Maine's Prison Education Program

Maine's Prison Education Program

From the University of Rockland, Maine  comes a prison education program that is seeing prisoners graduate with higher education degrees.

Classes that are available through the Maine Prison Education Program offer an Associates of Arts Degree in Liberal Arts as well as academic classes that include basic computer instruction, GED prep, typing, English, horticulture, science, and college prep math.  College classes are also offered over ITV (interactive television).  Special programs, such as art, creative writing, music, literature, language, and a pre-release exit program, are also offered by the Education Department.

No tax payer money is used in this program that enriches prisoners lives and helping to reduce rates of recidivism. Philanthropist Doris Buffett, sister of billionaire Warren Buffett, fully finances the program through her Sunshine Lady Foundation.

“They become engrossed in their studies. Idle minds, idle hands, a devil’s workshop,” Maine State Prison Warden Patricia Barnhart said. “You see a positive connection.”

Students that are accepted into the program stay stung and focused on their studies. If they do not fully follow prison rules, their rights to go to these fully funded classes are stripped away. For those prisoners that see that having a college degree is a way to escape the endless cycle of recidivism, the motivation is high to remain in school and obtain their degree.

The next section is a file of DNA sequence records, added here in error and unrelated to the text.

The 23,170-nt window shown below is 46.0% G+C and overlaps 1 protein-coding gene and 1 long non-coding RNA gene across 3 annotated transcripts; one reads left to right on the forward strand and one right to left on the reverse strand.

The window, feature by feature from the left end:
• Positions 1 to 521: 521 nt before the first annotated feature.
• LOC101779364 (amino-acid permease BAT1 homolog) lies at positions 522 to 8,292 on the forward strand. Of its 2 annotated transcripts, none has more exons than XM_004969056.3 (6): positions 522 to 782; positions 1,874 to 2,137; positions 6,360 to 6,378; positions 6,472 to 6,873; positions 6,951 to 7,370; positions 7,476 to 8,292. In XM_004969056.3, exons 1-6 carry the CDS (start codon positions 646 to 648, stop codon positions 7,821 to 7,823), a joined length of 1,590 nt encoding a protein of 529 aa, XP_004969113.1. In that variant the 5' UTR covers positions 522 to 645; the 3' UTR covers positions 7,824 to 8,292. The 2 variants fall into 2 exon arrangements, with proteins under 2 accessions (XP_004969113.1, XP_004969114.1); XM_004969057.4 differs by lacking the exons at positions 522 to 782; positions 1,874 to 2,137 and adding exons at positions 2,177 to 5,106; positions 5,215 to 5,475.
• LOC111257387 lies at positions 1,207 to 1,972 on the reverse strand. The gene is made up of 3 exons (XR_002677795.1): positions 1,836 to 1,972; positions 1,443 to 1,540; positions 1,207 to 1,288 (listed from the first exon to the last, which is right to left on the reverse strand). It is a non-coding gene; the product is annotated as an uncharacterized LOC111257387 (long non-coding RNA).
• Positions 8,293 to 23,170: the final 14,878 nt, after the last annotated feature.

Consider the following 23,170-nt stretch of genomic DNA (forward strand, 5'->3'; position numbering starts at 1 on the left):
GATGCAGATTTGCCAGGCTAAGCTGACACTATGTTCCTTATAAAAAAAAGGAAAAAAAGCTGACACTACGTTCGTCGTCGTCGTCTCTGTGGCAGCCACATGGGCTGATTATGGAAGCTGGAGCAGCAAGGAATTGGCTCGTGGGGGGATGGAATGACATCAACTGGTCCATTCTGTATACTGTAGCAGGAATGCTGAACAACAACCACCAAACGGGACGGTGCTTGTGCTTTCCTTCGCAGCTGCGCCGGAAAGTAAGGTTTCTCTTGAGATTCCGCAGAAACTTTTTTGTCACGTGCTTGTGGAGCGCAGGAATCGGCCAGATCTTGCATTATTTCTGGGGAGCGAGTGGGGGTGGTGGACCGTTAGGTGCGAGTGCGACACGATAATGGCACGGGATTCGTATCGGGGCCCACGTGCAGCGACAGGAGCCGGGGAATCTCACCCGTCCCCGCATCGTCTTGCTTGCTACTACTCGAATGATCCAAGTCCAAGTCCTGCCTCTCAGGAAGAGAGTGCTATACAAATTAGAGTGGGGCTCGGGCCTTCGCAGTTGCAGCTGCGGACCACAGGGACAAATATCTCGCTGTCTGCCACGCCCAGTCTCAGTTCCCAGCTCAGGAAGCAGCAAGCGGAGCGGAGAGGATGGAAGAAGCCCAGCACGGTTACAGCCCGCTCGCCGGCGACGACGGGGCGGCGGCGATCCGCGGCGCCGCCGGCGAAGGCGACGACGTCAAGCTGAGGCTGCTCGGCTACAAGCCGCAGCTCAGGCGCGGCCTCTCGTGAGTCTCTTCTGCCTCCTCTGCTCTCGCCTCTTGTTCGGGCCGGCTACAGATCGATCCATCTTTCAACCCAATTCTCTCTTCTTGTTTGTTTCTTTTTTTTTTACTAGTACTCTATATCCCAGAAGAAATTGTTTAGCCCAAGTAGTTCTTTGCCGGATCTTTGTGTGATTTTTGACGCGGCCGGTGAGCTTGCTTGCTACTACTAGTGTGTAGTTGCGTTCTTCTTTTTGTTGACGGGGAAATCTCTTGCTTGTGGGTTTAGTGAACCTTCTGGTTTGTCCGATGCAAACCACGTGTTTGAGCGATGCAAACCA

The staff members of the Sunshine Lady Foundation wish to see as many college professors teaching at the prison as possible, as opposed to interactive television classes. They feel that hands on learning it more productive. Professors are carefully hand-picked for this assignment. Many professors appreciate the support and motivation that the prisoners give back to them. The prisoners are motivated to learn and enjoy the discussions from their homework assignments.

Another aspect of the in-prison college program is the shift of the prison culture. Many of the prisoners who used to spend their free time isolated from each other, have now come together to help with homework assignments, papers and tough classes. The prisoners are engaged mentally and their conduct in prison has vastly improved.

Getting into the college program is not always that easy. For one thing, applicants must have a fairly clean in- prison record. In addition, they need to stay out of trouble and must stay focused. Last year, only 15 out of 90 applicants sere approved.

A huge benefit to having ex-offenders get education while in prison is that they will be released one day, and many officials and citizens believe that it is a far better thing to have an educated ex-offender released in to the community, one who can find gainful employment and good housing, and become a part of the community.